'A powerfully disruptive book for disrupted times ... If you're looking for transformative ideas, this book is for you.' KATE RAWORTH, economist and author of Doughnut Economics A Financial Times Book of the Year ______________________________________ Our planet is in trouble. But how can we reverse the current crisis and create a sustainable future? The answer is: DEGROWTH. Less is More is the wake-up call we need. By shining a light on ecological breakdown and the system that's causing it, Hickel shows how we can bring our economy back into balance with the living world and build a thriving society for all. This is our chance to change course, but we must act now. ______________________________________ 'A masterpiece... Less is More covers centuries and continents, spans academic disciplines, and connects contemporary and ancient events in a way which cannot be put down until it's finished.' DANNY DORLING, Professor of Geography, University of Oxford 'Jason is able to personalise the global and swarm the mind in the way that insects used to in abundance but soon shan't unless we are able to heed his beautifully rendered warning.' RUSSELL BRAND 'Jason Hickel shows that recovering the commons and decolonizing nature, cultures, and humanity are necessary conditions for hope of a common future in our common home.' VANDANA SHIVA, author of Making Peace With the Earth 'This is a book we have all been waiting for. Jason Hickel dispels ecomodernist fantasies of "green growth". Only degrowth can avoid climate breakdown. The facts are indisputable and they are in this book.' GIORGIS KALLIS, author of Degrowth 'Capitalism has robbed us of our ability to even imagine something different; Less is More gives us the ability to not only dream of another world, but also the tools by which we can make that vision real.' ASAD REHMAN, director of War on Want 'One of the most important books I have read ... does something extremely rare: it outlines a clear path to a sustainable future for all.' RAOUL MARTINEZ, author of Creating Freedom 'Jason Hickel takes us on a profound journey through the last 500 years of capitalism and into the current crisis of ecological collapse. Less is More is required reading for anyone interested in what it means to live in the Anthropocene, and what we can do about it.' ALNOOR LADHA, co-founder of The Rules 'Excellent analysis...This book explores not only the systemic flaws but the deeply cultural beliefs that need to be uprooted and replaced.' ADELE WALTON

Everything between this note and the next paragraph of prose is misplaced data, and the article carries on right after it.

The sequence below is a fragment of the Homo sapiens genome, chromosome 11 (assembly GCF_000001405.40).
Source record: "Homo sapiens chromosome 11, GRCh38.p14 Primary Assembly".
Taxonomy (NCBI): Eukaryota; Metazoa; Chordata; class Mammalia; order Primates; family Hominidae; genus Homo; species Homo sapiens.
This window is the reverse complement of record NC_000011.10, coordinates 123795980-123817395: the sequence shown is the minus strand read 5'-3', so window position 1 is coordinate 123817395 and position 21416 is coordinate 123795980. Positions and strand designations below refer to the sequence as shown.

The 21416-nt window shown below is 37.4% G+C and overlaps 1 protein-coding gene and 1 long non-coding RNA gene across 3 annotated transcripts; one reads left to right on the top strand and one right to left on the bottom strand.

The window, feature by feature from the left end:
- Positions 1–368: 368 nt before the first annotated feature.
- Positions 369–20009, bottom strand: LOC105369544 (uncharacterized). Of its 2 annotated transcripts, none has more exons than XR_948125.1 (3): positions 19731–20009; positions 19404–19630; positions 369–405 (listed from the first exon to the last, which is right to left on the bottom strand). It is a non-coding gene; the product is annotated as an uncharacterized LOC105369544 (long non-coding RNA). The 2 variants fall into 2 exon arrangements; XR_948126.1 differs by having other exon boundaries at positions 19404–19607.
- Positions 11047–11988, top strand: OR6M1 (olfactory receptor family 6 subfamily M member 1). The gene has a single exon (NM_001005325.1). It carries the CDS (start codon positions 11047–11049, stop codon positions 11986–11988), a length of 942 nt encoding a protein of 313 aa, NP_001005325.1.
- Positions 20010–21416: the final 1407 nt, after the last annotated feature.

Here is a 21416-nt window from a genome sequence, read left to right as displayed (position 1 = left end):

|Author||: United States. U.S. Congress. Senate. Committee on interstate commerce|